Sailing the Blue Skies since 2001.
They're easy to understand, but difficult to master. Shoot-'em-ups-sometimes simply called "shooters," or abbreviated affectionately as "shmups"-are an undeniably important part of video game history. They're one of the oldest genres of the medium, and they explored groundbreaking technology. They challenged players both in the arcade and at home, and helped pave the way for the industry's success.
And yet, it's a genre that often goes overlooked. Perhaps the games are seen as too old and archaic. Maybe their straightforward gameplay leads players to think that they're boring. Some players may even simply find them too difficult. But hiding behind the deceptively basic exterior lies a rich legacy that helped shape the video game industry that we know today.
Now, on a personal note, I'm not really a hardcore fan of the genre. However, it's one that I have a lot of respect for, and I do like to play them occasionally. I wrote this article hoping to share that respect, and maybe even turn a few people on to them. This is not intended to be a comprehensive article, so if you think I've left out something important, I apologize, but don't sweat it. It's just an overview, and there are a great many more notable shmups that are worth further exploration. Also, as with many game genres, there really isn't a single accepted definition of what constitutes a shoot-'em-up. For this article, I'm simply going to use my own judgment, so if you disagree, again, don't sweat it. It's just my perspective.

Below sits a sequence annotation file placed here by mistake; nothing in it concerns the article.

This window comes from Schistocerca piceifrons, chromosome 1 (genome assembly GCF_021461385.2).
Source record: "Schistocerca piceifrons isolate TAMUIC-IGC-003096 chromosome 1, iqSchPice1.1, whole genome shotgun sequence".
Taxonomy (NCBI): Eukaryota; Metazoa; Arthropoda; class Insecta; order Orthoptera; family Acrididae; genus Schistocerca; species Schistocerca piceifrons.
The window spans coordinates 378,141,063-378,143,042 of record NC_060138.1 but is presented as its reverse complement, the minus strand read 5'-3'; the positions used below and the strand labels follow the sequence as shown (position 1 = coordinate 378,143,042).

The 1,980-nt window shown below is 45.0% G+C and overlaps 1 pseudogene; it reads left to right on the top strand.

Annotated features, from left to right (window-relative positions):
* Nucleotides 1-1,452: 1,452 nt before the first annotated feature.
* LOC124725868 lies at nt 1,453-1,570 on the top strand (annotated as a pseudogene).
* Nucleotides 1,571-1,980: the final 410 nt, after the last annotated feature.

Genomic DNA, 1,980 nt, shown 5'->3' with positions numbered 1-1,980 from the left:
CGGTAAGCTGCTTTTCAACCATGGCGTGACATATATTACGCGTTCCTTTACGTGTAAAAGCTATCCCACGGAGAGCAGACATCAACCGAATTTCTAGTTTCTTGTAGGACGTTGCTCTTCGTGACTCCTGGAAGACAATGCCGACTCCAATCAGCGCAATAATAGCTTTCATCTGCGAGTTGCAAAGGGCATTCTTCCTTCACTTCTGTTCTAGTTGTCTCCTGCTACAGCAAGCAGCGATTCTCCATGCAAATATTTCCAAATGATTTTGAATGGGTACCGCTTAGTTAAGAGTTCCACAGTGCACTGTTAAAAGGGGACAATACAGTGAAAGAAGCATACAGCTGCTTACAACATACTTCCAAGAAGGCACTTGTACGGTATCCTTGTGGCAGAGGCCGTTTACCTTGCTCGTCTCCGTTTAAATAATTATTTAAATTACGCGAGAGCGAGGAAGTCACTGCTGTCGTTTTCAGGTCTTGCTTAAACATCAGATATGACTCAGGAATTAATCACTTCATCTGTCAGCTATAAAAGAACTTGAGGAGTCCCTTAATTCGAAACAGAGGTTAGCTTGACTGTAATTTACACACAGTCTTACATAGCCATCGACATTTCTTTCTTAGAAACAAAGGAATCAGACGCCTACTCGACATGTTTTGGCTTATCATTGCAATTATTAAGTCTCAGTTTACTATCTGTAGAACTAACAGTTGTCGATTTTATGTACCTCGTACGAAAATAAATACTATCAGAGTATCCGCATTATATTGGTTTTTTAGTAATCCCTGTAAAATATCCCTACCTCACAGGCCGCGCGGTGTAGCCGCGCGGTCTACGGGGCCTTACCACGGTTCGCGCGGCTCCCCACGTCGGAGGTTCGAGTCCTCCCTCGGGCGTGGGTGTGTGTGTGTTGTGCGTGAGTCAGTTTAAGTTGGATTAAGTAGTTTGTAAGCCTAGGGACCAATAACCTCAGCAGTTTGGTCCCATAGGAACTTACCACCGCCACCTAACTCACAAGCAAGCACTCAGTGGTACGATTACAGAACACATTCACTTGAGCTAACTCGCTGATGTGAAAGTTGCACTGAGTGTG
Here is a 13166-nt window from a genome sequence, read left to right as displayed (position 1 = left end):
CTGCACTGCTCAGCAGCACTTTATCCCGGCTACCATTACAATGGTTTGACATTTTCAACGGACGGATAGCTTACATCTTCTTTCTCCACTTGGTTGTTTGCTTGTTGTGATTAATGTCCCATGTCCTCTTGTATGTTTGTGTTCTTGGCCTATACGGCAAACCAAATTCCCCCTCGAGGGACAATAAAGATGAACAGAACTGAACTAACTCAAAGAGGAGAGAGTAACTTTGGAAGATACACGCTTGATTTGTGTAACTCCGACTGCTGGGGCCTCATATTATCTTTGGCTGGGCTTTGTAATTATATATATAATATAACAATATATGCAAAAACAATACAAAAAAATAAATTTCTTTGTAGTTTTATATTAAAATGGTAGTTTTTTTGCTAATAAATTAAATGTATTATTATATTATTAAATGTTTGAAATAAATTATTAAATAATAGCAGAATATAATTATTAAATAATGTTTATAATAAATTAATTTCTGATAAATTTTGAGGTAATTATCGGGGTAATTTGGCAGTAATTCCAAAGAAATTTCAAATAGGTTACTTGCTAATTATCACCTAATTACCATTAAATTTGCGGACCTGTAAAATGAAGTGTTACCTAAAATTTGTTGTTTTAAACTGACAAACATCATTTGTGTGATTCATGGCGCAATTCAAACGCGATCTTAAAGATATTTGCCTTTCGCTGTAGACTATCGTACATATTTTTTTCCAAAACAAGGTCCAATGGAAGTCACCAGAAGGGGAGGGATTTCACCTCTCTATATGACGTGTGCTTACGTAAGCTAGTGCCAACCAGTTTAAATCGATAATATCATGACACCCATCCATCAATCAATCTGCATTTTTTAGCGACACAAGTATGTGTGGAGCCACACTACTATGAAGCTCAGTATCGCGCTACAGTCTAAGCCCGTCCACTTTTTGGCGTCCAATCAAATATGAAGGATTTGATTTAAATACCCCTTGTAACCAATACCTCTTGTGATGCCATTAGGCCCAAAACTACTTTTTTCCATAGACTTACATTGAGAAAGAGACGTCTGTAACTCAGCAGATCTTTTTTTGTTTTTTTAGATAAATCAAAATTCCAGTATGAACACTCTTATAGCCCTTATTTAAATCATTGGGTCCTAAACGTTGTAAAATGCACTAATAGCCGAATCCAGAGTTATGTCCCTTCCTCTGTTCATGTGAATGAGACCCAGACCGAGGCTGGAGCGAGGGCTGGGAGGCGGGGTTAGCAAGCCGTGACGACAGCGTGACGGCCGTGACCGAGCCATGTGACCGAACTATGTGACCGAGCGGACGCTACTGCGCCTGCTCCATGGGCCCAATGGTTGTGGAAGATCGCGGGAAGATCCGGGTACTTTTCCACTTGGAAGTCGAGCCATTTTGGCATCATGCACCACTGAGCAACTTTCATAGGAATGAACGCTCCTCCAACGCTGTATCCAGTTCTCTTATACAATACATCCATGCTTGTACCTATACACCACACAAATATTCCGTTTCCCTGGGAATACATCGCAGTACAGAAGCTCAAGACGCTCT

At the Dawn of Computer Games...
In 1961, a student at MIT named Steve Russell came up with an idea for a new project that he and fellow members of the Tech Model Railroad Club would implement on the university's PDP-1 mainframe computer. However, this would be no ordinary computer program. Russell decided to use the $120,000 machine for a rather trivial task: playing a game.
In 1962, the game was finished. It was a simple game that involved two rockets flying around the screen trying to shoot each other. The game contained some simulated physics in the form of inertia for the rockets and a gravitational pull from a "sun" in the middle of the screen. It was strictly a two-player affair since the PDP-1 wasn't sophisticated enough to implement a computer controlled opponent. Russell named his game Spacewar.
While Spacewar was technically not the first video game ever created, it is arguably the first game in the modern sense, as we recognize them today. The simple shooting game went on to be a major influence in the development of video games over the next two decades.
In the mid 60's, a student at the University of Utah named Nolan Bushnell got hooked on Russell's creation. After graduating, he eventually decided to create a consumer version of Spacewar. He personally engineered custom hardware to run the game, and in 1971, it was released through a company called Nutting Associates under the name Computer Space. Although Computer Space flopped due to being too complex for the mainstream market, it was the very first modern video arcade game. In 1977, another version of the game, published by Cinemetronics and titled Space Wars, became the first arcade game ever to use vector graphics.